Country

Federated States of Micronesia

Explore historical and projected climate data, climate data by sector, impacts, key vulnerabilities and what adaptation measures are being taken. Explore the overview for a general context of how climate change is affecting Federated States of Micronesia.

Vulnerability

FSM is particularly vulnerable to climate change and likely to suffer serious, adverse environmental, social and economic consequences. Indeed, it is already suffering from negative impacts associated with climate change, (e.g. saltwater intrusion from rising sea-levels damaging crops and freshwater supplies, increase in extreme weather events). Limited infrastructure, geographic remoteness and dependence on US aid exacerbate the country's vulnerability. FSM is particularly vulnerable to sea-level rise and an increase in extreme weather events such as storm surges given that the majority of its population, infrastructure and cultural sites are based in coastal areas. Furthermore, it is vulnerable to long dry spells resulting from El Niño South Oscillation (ENSO).

This section provides a summary of key natural hazards and their associated socioeconomic impacts in a given country. And it allows quick evaluation of most vulnerable areas through the spatial comparison of natural hazard data with development data, thereby identifying exposed livelihoods and natural systems.

Natural Hazard Statistics

The charts provide overview of the most frequent natural disaster in a given country and understand the impacts of those disasters on human populations.

Natural Hazard / Development Nexus

Understanding natural hazard occurrence as well as historical climate conditions, in relation to development contexts, is critical to understanding a country’s historical vulnerability. This tool allows the visualization of different natural hazards or historical climate conditions with socio-economic and development datasets. Select the Development Context and either a Natural Hazard or Climate Condition and overlay horizontally by sliding the toggle left or right to gain a broader sense of historically vulnerable areas.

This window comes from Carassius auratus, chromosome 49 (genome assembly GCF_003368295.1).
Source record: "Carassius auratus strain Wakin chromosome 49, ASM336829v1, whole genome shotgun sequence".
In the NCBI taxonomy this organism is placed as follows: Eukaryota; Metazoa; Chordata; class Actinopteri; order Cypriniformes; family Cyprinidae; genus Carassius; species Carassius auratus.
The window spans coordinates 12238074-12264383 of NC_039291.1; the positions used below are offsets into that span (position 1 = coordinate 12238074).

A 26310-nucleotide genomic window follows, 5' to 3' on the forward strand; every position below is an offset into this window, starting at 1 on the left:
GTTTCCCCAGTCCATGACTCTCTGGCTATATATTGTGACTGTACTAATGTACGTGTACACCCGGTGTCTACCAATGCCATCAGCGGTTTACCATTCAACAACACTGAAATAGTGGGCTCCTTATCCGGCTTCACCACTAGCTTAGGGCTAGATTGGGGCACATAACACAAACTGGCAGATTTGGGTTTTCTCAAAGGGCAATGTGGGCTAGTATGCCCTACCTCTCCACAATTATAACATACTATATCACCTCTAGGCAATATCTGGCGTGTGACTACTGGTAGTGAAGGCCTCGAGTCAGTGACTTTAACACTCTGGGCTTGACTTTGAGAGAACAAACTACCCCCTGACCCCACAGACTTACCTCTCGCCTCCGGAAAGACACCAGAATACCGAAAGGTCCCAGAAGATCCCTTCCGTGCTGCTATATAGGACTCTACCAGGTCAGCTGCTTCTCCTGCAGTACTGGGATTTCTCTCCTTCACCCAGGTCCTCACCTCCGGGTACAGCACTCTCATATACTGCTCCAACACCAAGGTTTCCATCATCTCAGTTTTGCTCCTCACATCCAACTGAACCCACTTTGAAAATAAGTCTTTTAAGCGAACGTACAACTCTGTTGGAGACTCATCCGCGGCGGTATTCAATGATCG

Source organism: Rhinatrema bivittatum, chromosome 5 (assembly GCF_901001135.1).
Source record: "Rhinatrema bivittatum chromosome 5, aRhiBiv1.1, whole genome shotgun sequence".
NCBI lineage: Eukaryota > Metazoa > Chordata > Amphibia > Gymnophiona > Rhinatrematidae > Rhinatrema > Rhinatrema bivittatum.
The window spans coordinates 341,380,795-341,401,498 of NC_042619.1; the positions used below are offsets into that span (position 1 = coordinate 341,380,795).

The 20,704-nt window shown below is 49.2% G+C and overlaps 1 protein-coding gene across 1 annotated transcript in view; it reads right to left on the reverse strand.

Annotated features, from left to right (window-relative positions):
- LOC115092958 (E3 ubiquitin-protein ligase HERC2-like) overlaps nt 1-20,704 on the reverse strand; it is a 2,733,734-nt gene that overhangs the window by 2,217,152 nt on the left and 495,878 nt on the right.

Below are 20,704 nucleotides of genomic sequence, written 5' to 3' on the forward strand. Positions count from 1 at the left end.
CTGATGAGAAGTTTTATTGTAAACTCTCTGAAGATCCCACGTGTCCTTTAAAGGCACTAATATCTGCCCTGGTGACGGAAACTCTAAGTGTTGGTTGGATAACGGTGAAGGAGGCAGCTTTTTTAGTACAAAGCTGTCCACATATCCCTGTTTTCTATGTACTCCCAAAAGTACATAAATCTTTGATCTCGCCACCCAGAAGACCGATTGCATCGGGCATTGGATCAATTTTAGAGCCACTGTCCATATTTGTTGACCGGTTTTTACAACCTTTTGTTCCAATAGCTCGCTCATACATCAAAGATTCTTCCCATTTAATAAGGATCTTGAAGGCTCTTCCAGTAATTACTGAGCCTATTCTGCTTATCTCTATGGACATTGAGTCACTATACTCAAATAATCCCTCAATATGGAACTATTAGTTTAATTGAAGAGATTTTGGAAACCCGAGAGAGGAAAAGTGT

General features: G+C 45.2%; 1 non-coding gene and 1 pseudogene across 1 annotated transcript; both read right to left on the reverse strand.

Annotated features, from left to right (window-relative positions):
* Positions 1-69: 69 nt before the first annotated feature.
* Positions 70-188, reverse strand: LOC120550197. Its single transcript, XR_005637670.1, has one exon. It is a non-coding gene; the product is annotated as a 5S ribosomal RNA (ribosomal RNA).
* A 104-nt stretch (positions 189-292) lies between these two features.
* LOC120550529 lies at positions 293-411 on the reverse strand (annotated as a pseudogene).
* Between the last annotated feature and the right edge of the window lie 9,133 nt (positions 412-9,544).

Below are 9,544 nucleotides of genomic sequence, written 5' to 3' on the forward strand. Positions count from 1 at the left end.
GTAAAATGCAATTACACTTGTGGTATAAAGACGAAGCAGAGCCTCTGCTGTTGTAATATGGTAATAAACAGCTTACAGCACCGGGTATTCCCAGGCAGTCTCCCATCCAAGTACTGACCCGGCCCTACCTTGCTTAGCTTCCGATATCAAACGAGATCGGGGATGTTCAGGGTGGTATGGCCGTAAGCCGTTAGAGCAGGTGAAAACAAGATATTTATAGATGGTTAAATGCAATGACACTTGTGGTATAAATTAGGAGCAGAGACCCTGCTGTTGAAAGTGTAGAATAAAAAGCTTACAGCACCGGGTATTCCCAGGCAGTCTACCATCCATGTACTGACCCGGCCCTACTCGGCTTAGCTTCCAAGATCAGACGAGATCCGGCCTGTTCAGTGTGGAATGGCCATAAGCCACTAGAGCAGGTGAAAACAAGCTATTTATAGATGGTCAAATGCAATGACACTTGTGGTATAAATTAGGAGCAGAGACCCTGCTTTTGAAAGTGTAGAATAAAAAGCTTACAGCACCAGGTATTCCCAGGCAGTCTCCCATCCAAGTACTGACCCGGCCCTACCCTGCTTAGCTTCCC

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Data presented under Historical Climate Conditions are reanalysis products derived from ERA5-Land data. ERA5-Land is a global land-surface dataset at 9 km resolution, consistent with atmospheric data from the ERA5 reanalysis from 1950 onward. Climate reanalyses combine past observations with models to generate consistent time series of multiple climate variables. They provide a comprehensive description of the observed climate as it has evolved during recent decades, on 3D grids at sub-daily intervals. 

This data has been collected, aggregated and processed by the Climate Resilience Cluster of the European Space Agency’s (ESA) Earth Observation for Sustainable Development (EO4SD) initiative.

 
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Key Vulnerabilities

  • FSM is vulnerable to extreme weather events. In March 2015, Typhoon Maysak devastated the country, killing four people, wiping out 90% of key agricultural crops (banana, breadfruit and taro) in two of its states (Chuuk and Yap), affecting 29,000 people and causing $8.5 million in damages.
  • Sea salt deposition caused from tropical cyclones can devastate agriculture and cause significant corrosion affecting electricity infrastructure.
  • FSM’s fisheries, a significant part of its economy, are vulnerable to oceanic change such as increase in sea-surface temperature and ocean acidification, both of which are predicted to increase from climate change.
  • No statistically significant changes in cyclone frequency have been detected. High inter-annual variability in occurrence makes measurement difficult over decadal time periods.
  • No statistically significant changes in drought and extreme precipitation events have been measured.
  • In its Second National Communication, FSM outlines how it is both establishing and strengthening its institutions to manage climate risk and disaster risk management, with plans and policies such as the Nationwide Climate Change Policy and the National Energy Policy.
  • The Nationwide Integrated Disaster Risk Management and Climate Change Policy were put in place in 2013. Their focus was on adaptation at all levels (community, state, national) to reduce vulnerability to climate change and disaster risks.
  • In 2016, each state produced a Joint State Action Plan for Disaster Risk Management and Climate Change. These documents identify the vulnerabilities of each state, especially related to climate change and their approach to Disaster Risk Management.